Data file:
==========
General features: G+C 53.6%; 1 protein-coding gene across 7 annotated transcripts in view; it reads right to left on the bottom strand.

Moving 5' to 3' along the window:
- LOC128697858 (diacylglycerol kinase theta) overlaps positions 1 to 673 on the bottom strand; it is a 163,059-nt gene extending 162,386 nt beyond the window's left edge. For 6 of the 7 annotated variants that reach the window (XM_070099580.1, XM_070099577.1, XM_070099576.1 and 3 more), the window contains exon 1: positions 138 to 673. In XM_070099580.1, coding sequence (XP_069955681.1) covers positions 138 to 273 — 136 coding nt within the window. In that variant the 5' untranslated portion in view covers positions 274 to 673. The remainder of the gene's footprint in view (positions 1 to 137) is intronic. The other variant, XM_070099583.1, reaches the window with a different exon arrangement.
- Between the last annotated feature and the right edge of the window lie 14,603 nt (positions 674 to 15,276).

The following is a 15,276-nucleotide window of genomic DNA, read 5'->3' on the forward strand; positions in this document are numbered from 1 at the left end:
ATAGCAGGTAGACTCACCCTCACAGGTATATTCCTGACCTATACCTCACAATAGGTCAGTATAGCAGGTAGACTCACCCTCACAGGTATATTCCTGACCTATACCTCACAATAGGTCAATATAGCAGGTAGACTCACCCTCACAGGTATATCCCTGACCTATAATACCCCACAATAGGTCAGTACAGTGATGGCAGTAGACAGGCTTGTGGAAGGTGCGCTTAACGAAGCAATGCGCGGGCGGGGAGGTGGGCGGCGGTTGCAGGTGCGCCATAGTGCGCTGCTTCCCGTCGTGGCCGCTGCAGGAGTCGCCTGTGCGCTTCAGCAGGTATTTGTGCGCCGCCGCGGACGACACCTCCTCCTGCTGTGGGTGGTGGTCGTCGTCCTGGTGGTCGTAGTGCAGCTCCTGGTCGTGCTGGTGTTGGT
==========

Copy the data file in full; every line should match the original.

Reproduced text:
General features: G+C 53.6%; 1 protein-coding gene across 7 annotated transcripts in view; it reads right to left on the bottom strand.

Moving 5' to 3' along the window:
- LOC128697858 (diacylglycerol kinase theta) overlaps positions 1 to 673 on the bottom strand; it is a 163,059-nt gene extending 162,386 nt beyond the window's left edge. For 6 of the 7 annotated variants that reach the window (XM_070099580.1, XM_070099577.1, XM_070099576.1 and 3 more), the window contains exon 1: positions 138 to 673. In XM_070099580.1, coding sequence (XP_069955681.1) covers positions 138 to 273 — 136 coding nt within the window. In that variant the 5' untranslated portion in view covers positions 274 to 673. The remainder of the gene's footprint in view (positions 1 to 137) is intronic. The other variant, XM_070099583.1, reaches the window with a different exon arrangement.
- Between the last annotated feature and the right edge of the window lie 14,603 nt (positions 674 to 15,276).

The following is a 15,276-nucleotide window of genomic DNA, read 5'->3' on the forward strand; positions in this document are numbered from 1 at the left end:
ATAGCAGGTAGACTCACCCTCACAGGTATATTCCTGACCTATACCTCACAATAGGTCAGTATAGCAGGTAGACTCACCCTCACAGGTATATTCCTGACCTATACCTCACAATAGGTCAATATAGCAGGTAGACTCACCCTCACAGGTATATCCCTGACCTATAATACCCCACAATAGGTCAGTACAGTGATGGCAGTAGACAGGCTTGTGGAAGGTGCGCTTAACGAAGCAATGCGCGGGCGGGGAGGTGGGCGGCGGTTGCAGGTGCGCCATAGTGCGCTGCTTCCCGTCGTGGCCGCTGCAGGAGTCGCCTGTGCGCTTCAGCAGGTATTTGTGCGCCGCCGCGGACGACACCTCCTCCTGCTGTGGGTGGTGGTCGTCGTCCTGGTGGTCGTAGTGCAGCTCCTGGTCGTGCTGGTGTTGGT